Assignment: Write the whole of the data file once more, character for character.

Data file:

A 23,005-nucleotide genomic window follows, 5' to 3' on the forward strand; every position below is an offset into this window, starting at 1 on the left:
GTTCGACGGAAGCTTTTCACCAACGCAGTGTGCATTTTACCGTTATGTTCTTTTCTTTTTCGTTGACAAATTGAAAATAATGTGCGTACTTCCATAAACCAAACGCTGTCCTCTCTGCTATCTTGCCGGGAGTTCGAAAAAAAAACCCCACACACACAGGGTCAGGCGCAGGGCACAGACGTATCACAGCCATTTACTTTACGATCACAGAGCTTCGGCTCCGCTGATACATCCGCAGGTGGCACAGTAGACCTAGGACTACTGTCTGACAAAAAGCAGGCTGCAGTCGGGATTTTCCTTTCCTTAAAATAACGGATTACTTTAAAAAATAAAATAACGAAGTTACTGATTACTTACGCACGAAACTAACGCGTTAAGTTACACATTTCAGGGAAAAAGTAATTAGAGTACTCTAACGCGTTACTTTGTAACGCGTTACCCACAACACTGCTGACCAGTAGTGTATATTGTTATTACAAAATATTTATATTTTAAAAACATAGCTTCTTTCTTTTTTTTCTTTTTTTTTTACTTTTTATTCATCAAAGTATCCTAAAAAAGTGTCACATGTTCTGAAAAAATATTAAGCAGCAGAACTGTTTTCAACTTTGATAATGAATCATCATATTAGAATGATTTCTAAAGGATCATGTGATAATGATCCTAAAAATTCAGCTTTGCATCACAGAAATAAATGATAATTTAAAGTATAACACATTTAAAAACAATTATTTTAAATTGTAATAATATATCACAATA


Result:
A 23,005-nucleotide genomic window follows, 5' to 3' on the forward strand; every position below is an offset into this window, starting at 1 on the left:
GTTCGACGGAAGCTTTTCACCAACGCAGTGTGCATTTTACCGTTATGTTCTTTTCTTTTTCGTTGACAAATTGAAAATAATGTGCGTACTTCCATAAACCAAACGCTGTCCTCTCTGCTATCTTGCCGGGAGTTCGAAAAAAAAACCCCACACACACAGGGTCAGGCGCAGGGCACAGACGTATCACAGCCATTTACTTTACGATCACAGAGCTTCGGCTCCGCTGATACATCCGCAGGTGGCACAGTAGACCTAGGACTACTGTCTGACAAAAAGCAGGCTGCAGTCGGGATTTTCCTTTCCTTAAAATAACGGATTACTTTAAAAAATAAAATAACGAAGTTACTGATTACTTACGCACGAAACTAACGCGTTAAGTTACACATTTCAGGGAAAAAGTAATTAGAGTACTCTAACGCGTTACTTTGTAACGCGTTACCCACAACACTGCTGACCAGTAGTGTATATTGTTATTACAAAATATTTATATTTTAAAAACATAGCTTCTTTCTTTTTTTTCTTTTTTTTTTACTTTTTATTCATCAAAGTATCCTAAAAAAGTGTCACATGTTCTGAAAAAATATTAAGCAGCAGAACTGTTTTCAACTTTGATAATGAATCATCATATTAGAATGATTTCTAAAGGATCATGTGATAATGATCCTAAAAATTCAGCTTTGCATCACAGAAATAAATGATAATTTAAAGTATAACACATTTAAAAACAATTATTTTAAATTGTAATAATATATCACAATA